Endangered Pond Animals

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Pond habitats are home to a diverse number of fish, insects and amphibians. The biodiversity within ponds is highly sensitive to pollution and human disruption of nesting areas. Shrinking pond habitats have resulted in some pond animals loosing the ability to naturally replenish their populations and caused them to become endangered and at risk of extinction.

Western Pond Turtle

Living in ponds, streams, lakes, and permanent wetlands, the Western Pond Turtle is listed by Washington state as an endangered species. The turtle spends most of its time in the water, but it needs access to undisturbed land when it nests, usually within 100 yards of water. The decline of the Western Pond Turtle occurred during commercial hunting of the animal, which destabilized the fragile population. Western Pond Turtles have low rates of births, meaning their population never really recovered from commercial exploitation. Shrinking pond habitats due to land development has also contributed to the species becoming endangered, as well as increased bull frog populations, which prey on the turtle species.

Yellow Spotted Tree Frog

The Yellow Spotted Tree Frog, also known as the New England Swamp Frog, is a critically endangered species. The frog is eight centimeters in length and lives in ponds, rivers, lakes, and dams, preferring areas with lots of vegetation. Breeding takes place during spring and summer months near large ponds. Right now, Frogs Australia estimates that there are less than 1,000 remaining adult species of this frog. Reasons for endangerment include pesticides and insecticides making their way into ponds; degraded water supply due to pollution; diseases; and human interference in natural habitats.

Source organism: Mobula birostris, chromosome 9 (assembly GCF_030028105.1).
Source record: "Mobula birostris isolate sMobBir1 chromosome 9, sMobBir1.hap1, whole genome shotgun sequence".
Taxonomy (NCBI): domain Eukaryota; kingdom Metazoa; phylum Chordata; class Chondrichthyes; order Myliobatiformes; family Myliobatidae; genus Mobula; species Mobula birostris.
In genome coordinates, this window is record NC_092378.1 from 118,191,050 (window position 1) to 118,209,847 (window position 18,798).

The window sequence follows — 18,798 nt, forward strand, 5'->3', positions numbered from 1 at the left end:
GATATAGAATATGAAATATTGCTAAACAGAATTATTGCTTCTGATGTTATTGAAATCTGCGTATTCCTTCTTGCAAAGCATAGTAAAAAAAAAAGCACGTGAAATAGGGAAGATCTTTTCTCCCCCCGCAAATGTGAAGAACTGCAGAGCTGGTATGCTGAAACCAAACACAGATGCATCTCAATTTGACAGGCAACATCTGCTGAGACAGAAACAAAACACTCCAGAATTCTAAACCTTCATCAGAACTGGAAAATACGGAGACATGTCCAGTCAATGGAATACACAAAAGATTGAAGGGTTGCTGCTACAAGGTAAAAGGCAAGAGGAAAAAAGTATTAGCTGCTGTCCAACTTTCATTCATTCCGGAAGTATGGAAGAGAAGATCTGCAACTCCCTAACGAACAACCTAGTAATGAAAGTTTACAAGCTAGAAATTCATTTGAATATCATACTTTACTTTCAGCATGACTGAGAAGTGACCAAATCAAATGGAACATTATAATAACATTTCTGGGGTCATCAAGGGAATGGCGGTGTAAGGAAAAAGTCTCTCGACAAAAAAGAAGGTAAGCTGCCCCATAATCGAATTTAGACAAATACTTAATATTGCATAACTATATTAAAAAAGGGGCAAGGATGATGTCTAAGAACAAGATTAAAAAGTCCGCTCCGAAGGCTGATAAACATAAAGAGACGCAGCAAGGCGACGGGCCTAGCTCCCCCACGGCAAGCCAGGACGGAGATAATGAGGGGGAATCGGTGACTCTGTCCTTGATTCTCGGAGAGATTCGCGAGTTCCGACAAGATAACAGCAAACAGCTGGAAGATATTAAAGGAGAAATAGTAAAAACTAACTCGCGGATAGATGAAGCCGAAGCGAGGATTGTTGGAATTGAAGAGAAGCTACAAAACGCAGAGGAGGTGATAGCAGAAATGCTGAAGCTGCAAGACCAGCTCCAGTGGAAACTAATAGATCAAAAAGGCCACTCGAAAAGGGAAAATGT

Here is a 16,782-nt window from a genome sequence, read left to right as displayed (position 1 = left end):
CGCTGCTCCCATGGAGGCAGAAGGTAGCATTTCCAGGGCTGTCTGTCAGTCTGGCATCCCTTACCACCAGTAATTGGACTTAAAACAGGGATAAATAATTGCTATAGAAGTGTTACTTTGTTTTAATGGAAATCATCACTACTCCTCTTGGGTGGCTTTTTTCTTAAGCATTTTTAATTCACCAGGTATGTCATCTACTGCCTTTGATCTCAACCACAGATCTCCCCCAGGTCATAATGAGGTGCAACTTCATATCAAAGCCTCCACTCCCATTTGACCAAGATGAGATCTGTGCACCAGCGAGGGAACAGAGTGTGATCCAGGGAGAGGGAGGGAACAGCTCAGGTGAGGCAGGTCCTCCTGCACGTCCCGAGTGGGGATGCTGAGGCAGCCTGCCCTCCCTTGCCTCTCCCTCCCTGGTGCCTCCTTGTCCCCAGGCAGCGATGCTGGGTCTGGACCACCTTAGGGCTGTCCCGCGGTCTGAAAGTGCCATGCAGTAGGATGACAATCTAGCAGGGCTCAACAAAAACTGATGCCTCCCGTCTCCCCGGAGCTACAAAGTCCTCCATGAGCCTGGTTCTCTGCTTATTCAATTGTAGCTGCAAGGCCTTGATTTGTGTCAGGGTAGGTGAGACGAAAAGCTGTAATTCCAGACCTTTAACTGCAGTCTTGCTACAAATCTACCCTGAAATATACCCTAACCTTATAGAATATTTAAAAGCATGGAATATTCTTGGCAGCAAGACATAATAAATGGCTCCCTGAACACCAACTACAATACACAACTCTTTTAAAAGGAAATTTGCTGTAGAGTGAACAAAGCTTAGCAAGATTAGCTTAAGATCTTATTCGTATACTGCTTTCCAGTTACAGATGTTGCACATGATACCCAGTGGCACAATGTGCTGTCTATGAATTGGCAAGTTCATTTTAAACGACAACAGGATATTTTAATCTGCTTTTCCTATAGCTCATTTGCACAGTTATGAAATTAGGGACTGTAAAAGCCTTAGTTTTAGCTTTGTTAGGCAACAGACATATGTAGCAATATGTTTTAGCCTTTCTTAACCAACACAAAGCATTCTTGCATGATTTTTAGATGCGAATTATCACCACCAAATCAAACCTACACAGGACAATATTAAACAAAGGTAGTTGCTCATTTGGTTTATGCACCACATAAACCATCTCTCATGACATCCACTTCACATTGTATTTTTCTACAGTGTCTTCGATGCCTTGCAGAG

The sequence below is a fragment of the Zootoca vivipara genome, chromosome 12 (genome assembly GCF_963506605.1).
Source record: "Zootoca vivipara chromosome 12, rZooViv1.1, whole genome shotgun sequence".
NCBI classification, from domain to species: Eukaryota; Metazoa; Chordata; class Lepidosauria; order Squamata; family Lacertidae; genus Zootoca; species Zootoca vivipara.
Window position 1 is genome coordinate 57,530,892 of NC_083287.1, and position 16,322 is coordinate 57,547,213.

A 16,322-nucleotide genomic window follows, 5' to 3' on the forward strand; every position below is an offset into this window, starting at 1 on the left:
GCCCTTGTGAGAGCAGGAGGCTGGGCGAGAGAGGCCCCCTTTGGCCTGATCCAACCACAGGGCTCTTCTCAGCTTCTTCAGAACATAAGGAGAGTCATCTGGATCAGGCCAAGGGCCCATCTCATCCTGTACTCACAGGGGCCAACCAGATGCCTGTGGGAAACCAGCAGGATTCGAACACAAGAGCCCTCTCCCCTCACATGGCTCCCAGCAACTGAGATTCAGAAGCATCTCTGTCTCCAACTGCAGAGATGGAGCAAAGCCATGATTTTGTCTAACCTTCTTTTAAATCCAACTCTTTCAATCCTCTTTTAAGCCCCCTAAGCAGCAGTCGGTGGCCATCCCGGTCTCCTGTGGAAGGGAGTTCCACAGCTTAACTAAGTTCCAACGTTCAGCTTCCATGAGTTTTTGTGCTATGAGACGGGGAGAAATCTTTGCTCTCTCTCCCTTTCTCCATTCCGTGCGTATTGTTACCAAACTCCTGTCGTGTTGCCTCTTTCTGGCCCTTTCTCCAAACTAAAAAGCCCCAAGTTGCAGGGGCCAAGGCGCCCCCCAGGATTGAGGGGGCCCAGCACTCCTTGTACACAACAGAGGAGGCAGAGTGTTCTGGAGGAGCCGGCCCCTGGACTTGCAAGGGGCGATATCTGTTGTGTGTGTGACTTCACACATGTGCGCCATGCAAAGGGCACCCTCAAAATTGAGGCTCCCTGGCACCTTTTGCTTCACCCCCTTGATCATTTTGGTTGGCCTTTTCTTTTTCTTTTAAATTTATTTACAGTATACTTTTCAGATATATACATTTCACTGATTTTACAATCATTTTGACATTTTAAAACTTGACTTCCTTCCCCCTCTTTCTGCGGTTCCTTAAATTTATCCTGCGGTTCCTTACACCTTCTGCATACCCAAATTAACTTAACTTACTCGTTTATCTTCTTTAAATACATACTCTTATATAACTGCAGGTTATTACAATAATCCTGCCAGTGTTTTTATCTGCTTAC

Plymouth Red-bellied Turtle

The Plymouth Red-bellied Turtle occupies ponds, lakes, rivers, and shorelines. The turtle is known for its limited range of habitat selection, one of the reasons why it has become endangered. Confined to a small area of Plymouth County, Mass., the turtle needs undisturbed land for its nests and usually nests during the spring months. Nesting is done within 90 yards of a pond or body of water. Most of the population's destabilization is from the nesting areas being disturbed by human populations, and from hunting by skunks and raccoons.

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Author

Alexander Sam is an avid photographer/traveler. After completing a trip across India, Thailand and Laos he decided that he wasn't made for the cubicle job. Presently he is backpacking across South America and hopes to find himself in another part of the world at this time next year. Sam studied sociology at York University.